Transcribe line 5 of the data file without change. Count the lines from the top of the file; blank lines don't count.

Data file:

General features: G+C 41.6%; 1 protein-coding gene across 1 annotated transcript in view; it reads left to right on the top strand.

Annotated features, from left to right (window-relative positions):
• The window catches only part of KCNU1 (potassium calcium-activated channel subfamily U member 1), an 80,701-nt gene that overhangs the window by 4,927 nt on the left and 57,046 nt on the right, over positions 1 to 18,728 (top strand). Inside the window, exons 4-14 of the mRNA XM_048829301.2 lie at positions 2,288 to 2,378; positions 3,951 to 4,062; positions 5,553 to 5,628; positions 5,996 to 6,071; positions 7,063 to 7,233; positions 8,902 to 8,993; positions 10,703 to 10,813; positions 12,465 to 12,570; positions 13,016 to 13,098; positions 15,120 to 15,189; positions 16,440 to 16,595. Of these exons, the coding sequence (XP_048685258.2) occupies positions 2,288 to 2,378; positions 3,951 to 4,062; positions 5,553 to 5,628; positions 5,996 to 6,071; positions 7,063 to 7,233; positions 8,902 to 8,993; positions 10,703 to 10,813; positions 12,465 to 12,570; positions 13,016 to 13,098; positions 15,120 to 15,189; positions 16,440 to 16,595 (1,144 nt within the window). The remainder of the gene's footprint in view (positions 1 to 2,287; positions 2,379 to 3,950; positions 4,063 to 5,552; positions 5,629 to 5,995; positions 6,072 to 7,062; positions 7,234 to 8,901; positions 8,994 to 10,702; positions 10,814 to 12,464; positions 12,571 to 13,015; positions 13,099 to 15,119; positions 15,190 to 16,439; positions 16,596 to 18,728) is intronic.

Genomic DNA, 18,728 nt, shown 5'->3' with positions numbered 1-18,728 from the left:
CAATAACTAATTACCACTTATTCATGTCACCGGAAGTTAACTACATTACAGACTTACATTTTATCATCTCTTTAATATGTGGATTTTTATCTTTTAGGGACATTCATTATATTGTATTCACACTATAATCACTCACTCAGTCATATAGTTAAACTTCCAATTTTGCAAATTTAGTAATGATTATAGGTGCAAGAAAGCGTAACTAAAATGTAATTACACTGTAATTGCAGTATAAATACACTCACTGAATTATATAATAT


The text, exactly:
CAATAACTAATTACCACTTATTCATGTCACCGGAAGTTAACTACATTACAGACTTACATTTTATCATCTCTTTAATATGTGGATTTTTATCTTTTAGGGACATTCATTATATTGTATTCACACTATAATCACTCACTCAGTCATATAGTTAAACTTCCAATTTTGCAAATTTAGTAATGATTATAGGTGCAAGAAAGCGTAACTAAAATGTAATTACACTGTAATTGCAGTATAAATACACTCACTGAATTATATAATAT